‘Let loose the Kraken!,’ proclaims Zeus (Sir Laurence Olivier) in an un-iconic moment from Desmond Davis’s blockbuster family entertainment from 1981, a high-gloss romp pushing an all-star cast through various Greek myths. The Kraken is quite a nasty-ass monster in anyone’s dog-eared school textbook, but there’s a number of other creatures to be dispatched first; with stop-motion pioneer Ray Harryhausen on effects, it’s the monsters which bring back nostalgic shivers here. And although your first thoughts might head to Bubo the mechanical owl, there isn’t a whole lot of Bubo going down here.
Instead, we see an old-school studio film with some modern trappings, a film charming in it’s quaint naivety. We start with a family favourite; a woman and her baby being sealed in a coffin, and finish on a lengthy speech about the dangers of mendacity; what child wouldn’t thrill to these elements? In between, we see the baby grow up to be Perseus (Harry Hamlin), get trained by Burgess Meredith as in Rocky, inherit a magic helmet, sword, shield and horse, and set out on a mission to defeat the fearsome Kraken.
Clash of the Titans feels like it’s been made by a team who know what they are doing; the structure, unwieldy at first as the Gods argue and do their Monday morning quarterbacking while Zeus footers about with his collectibles, pays off in a series of back-to-back, rock-em’, sock-em’ bouts with the satyr-like Calibos, scorpions, Medusa and a top of the bill tussle with the Kraken. Harryhausen’s animation is as awesome as ever, giving these characters as much personality as the actors. But the process-shots are hideous by today’s standards, the all-star gods turn out to be rather dull, and kids at the time found the plot somewhat lumpy.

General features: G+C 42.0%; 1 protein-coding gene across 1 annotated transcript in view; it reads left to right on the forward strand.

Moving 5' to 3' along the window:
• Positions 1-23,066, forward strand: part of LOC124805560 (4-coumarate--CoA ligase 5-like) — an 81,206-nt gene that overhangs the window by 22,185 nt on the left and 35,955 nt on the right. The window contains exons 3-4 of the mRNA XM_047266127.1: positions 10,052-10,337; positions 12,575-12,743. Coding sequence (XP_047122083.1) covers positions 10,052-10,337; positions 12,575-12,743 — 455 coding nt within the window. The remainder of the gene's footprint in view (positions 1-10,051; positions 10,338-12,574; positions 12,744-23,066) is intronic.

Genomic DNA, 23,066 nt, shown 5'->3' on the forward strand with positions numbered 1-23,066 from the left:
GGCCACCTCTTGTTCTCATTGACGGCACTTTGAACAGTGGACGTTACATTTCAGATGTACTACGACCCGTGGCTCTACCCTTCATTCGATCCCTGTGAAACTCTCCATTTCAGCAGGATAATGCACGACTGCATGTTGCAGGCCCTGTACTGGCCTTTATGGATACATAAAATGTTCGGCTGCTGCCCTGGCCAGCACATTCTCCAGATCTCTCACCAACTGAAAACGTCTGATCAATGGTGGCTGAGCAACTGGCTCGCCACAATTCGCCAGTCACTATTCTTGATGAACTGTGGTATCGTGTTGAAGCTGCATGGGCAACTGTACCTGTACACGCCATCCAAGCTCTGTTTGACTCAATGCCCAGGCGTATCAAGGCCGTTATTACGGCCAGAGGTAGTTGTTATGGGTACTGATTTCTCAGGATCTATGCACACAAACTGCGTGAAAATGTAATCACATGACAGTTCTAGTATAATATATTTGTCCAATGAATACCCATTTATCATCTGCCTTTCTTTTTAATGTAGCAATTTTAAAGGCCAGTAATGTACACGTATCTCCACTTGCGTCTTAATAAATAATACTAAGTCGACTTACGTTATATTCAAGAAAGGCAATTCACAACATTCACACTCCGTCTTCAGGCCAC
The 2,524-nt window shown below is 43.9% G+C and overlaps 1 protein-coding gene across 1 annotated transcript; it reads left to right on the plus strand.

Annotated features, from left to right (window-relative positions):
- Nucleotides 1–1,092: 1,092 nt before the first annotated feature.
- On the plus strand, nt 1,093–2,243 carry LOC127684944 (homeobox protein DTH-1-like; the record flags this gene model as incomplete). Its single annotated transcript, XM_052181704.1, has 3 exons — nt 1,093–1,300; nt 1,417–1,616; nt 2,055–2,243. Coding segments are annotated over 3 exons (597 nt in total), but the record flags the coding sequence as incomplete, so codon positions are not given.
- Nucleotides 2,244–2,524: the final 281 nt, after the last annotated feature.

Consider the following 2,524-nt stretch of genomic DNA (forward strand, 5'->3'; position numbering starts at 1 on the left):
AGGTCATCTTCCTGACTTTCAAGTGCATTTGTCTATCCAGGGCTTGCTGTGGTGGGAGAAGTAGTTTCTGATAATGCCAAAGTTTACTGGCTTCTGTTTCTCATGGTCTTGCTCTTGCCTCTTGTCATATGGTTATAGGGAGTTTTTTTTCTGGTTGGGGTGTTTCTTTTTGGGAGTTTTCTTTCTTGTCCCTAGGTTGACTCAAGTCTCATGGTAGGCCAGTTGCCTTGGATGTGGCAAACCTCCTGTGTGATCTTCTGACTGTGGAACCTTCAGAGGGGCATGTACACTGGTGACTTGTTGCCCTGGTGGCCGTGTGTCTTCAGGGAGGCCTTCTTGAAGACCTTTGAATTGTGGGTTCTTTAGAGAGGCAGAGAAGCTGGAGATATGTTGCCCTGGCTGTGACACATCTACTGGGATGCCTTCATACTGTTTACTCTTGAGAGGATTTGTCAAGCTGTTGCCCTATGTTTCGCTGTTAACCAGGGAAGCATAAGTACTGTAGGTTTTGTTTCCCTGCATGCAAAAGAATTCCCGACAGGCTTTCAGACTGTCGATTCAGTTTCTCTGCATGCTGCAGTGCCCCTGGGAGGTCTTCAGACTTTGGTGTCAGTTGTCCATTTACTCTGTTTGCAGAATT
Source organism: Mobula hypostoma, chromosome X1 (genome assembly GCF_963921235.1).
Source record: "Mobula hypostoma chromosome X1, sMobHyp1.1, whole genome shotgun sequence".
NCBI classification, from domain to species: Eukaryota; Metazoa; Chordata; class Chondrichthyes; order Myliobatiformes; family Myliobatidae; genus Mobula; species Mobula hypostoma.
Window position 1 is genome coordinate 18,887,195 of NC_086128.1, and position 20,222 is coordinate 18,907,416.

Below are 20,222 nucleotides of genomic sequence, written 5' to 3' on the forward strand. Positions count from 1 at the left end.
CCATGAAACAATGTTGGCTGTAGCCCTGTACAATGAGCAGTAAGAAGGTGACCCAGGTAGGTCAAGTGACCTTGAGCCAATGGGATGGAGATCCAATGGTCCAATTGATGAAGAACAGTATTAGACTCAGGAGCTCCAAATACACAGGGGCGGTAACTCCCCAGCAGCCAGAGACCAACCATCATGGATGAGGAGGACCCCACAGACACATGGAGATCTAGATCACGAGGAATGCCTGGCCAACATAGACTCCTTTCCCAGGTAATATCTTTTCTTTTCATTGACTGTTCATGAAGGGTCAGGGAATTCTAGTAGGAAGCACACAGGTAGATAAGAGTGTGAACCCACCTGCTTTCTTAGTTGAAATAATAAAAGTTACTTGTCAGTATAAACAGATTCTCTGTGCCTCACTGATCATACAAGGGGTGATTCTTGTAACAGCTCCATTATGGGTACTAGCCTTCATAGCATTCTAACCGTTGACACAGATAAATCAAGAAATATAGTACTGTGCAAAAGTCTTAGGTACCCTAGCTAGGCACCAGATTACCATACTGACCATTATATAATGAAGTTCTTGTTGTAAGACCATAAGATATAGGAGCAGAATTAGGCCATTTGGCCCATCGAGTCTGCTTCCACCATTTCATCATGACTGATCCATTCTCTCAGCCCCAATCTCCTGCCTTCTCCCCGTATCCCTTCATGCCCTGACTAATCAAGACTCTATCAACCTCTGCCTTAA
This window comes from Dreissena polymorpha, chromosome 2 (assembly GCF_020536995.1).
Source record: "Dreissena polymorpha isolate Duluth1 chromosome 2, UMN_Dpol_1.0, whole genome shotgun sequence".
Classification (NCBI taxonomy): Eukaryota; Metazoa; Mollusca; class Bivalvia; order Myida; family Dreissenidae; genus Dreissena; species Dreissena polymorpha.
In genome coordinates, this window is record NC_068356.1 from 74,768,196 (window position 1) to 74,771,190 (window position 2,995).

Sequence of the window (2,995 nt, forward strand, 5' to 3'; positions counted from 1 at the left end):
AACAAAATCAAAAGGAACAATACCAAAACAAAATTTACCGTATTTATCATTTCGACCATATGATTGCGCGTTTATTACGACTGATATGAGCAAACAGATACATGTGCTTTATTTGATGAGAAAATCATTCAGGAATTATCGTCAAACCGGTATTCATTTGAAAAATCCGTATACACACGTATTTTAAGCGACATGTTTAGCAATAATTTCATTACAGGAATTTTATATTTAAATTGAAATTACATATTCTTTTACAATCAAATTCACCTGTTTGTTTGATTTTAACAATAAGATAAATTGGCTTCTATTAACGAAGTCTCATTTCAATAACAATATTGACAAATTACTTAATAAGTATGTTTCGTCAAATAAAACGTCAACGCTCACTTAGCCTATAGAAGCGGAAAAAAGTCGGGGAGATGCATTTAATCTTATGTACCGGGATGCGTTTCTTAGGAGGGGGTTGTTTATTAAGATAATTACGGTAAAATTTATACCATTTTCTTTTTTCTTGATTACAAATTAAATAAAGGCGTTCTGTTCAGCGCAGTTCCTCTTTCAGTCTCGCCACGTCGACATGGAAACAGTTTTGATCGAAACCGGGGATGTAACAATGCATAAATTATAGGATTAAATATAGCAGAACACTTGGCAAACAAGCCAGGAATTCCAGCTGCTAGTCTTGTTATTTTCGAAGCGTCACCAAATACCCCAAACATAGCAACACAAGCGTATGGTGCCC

And yet, Clash of the Titans still stands up well, the last hurrah for an old-school kind of film-making that was effectively blown out of the water by Star Wars. The climaxes are dark and intense, the locations are spectacular, and at least one in every three effects shots is a winner. There’s a lovely anything-goes feeling on unpredictability, with talking statues, deadly tsunamis and the Stygian Witches, surely a great unused name for an indie-rock band. It might not quite have been the hit that the makers hoped for, but as a film worth re-enacting with cushions and paper hats on the couch in these pandemic times, there’s a lot of retro-fun to be had in this world of jittery monsters, stolid heroes and musical metal birds.